If the current tools are considered rudimentary, what is considered more advanced? Isaac talked about how "the ultimate goal is to be able to actually affect some kind of change in the game though the iPad or the Android app... maybe like drone strikes or orbital strikes."

With so much packed into the app, players might be interested in getting their hands on it right now. However, Issac noted that the app is still in testing and going through approvals right now, but it will be available for general use in approximately a month, possibly sooner.

Image from PlanetSide 2's Forgelight video
Forging ahead with Forgelight

While touching on the benefits of the Forgelight engine, Isaac talked about how the engine was meant for longevity. He stated, "Forgelight is just the beginning of a new generation of games we're going to create with this technology that allows us to stay relevant for a longer period of time." He continued, "I think Forgelight is going to allow us to continue to make the game look better and better." Instead of having to rely on a graphics overhaul down the line, Forgelight has features already built in that just need to be unlocked as time goes on.

He also noted that SOE had no plans to license the technology out to other developers. In fact, according to Isaac, this engine is a good recruiting tool for bringing people into the SOE fold.

PlanetSide 2' screenshotComing up next

Isaac spoke about what is on the development timeline for PlanetSide 2. He talked about what players can expect in the next two or three months including the MAX suit update (with new abilities, weapons, helmets, and cosmetics) followed by the Light Assault update, with common pool buggies that any class can use coming sometime in between. After that, empire-specific vehicles will make their appearance. Later on there will be new maps with new terrain, first a swamp and then a lava zone.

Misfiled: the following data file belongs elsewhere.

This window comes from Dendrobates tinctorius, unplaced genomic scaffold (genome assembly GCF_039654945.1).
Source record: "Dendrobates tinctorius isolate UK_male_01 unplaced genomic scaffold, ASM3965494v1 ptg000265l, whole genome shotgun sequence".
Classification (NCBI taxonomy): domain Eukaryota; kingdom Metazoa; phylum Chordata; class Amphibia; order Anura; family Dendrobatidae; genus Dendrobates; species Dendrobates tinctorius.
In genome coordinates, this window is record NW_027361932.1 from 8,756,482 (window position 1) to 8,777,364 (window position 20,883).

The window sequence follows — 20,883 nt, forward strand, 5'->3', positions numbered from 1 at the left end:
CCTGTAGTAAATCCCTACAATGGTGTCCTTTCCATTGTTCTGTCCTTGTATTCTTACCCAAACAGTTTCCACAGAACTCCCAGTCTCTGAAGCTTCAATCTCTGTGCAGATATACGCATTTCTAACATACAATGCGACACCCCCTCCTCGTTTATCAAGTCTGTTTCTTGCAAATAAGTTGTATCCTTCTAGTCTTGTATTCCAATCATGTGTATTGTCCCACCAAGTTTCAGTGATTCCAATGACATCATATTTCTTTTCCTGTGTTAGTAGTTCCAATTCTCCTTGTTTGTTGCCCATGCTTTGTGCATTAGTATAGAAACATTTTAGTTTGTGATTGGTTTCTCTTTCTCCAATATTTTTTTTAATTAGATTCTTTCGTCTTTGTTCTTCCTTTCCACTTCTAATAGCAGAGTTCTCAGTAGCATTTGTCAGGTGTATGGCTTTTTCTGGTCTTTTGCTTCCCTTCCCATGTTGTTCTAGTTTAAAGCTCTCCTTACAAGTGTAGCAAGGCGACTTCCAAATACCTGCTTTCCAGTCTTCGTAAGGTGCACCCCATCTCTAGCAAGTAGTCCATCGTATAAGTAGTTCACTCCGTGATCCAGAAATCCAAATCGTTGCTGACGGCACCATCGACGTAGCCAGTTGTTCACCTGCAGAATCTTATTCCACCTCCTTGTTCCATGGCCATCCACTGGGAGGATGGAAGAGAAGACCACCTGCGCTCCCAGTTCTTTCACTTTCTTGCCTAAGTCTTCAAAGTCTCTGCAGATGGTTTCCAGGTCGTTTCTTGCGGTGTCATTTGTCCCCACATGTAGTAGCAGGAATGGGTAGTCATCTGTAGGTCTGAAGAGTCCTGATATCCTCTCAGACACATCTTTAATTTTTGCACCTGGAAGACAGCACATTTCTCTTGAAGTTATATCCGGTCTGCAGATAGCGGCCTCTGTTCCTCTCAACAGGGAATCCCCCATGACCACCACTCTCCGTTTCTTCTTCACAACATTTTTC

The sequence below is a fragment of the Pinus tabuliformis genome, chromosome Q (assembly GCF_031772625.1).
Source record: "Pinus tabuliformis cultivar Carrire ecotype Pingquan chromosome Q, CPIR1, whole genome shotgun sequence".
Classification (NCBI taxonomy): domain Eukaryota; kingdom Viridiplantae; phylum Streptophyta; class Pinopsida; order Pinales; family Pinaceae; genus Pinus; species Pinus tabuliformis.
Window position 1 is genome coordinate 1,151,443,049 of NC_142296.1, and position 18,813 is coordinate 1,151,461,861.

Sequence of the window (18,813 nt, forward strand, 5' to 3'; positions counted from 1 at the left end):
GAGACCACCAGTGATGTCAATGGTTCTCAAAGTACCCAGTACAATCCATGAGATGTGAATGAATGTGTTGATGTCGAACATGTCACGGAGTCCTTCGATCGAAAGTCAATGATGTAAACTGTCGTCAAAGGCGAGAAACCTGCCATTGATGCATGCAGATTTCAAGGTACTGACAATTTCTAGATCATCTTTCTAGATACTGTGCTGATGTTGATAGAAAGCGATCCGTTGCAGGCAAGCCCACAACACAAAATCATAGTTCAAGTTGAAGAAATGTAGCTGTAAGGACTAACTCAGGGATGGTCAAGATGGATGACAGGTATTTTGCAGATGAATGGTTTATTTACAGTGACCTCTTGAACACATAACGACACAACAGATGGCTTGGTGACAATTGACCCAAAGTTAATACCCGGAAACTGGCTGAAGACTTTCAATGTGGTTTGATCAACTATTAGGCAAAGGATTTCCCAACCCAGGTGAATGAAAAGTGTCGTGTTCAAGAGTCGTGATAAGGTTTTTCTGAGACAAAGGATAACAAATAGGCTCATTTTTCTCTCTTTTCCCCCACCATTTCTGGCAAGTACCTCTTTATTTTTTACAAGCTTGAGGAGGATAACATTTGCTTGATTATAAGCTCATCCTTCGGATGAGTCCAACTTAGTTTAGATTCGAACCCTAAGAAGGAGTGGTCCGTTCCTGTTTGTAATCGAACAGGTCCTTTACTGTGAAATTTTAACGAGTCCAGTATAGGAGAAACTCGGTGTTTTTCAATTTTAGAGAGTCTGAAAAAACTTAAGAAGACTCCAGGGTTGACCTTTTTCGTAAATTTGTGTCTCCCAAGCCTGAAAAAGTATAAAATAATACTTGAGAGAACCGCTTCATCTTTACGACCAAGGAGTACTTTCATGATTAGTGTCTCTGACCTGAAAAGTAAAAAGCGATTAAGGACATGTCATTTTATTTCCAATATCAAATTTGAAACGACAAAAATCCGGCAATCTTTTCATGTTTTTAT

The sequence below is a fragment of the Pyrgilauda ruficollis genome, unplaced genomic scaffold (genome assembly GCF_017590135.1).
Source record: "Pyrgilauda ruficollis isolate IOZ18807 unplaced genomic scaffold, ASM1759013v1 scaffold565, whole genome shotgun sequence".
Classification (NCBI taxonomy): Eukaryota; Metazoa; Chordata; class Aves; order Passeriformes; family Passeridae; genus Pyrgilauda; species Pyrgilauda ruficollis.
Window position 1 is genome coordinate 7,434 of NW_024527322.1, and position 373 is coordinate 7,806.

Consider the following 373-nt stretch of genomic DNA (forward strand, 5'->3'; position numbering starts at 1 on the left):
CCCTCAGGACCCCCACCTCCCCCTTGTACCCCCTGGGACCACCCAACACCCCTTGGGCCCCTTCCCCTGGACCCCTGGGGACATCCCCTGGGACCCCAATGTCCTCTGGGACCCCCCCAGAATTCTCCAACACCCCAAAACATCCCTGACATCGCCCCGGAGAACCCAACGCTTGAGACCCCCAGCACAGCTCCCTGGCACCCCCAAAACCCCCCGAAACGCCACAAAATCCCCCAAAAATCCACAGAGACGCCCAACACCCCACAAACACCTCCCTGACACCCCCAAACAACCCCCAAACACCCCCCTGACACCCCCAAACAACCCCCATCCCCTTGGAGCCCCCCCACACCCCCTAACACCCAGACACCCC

As a final question, I asked Isaac how he thinks the game is doing. He said he appreciates how people are engaged with the game and giving enough feedback so that the developers know where to focus their energies. Isaac described the Roadmap the devs are using to determine where the game goes, and how players are really directing that effort. Basically, ideas for what players think the devs should be working on are presented in a poll and the players then vote on what they want to see implemented. Isaac noted that the devs have been surprised at things the players have voted down, such as orbital strikes (which they thought would be a core thing).

Isaac summed it up thusly: "At the end of the day, the game is for the players. If we are working on something that players don't really necessarily want, then that's time wasted and money wasted."

Massively sent its ace reporters to San Francisco to bring you back the biggest MMO news from this year's GDC, the largest pro-only gaming industry con in the world! Whether it's EVE Online or Star Wars: The Old Republic or that shiny new toy you've got your eye on, we're on the case, so stay tuned for all the highlights from the show!
This article was originally published on Massively.

This article was originally published on Joystiq.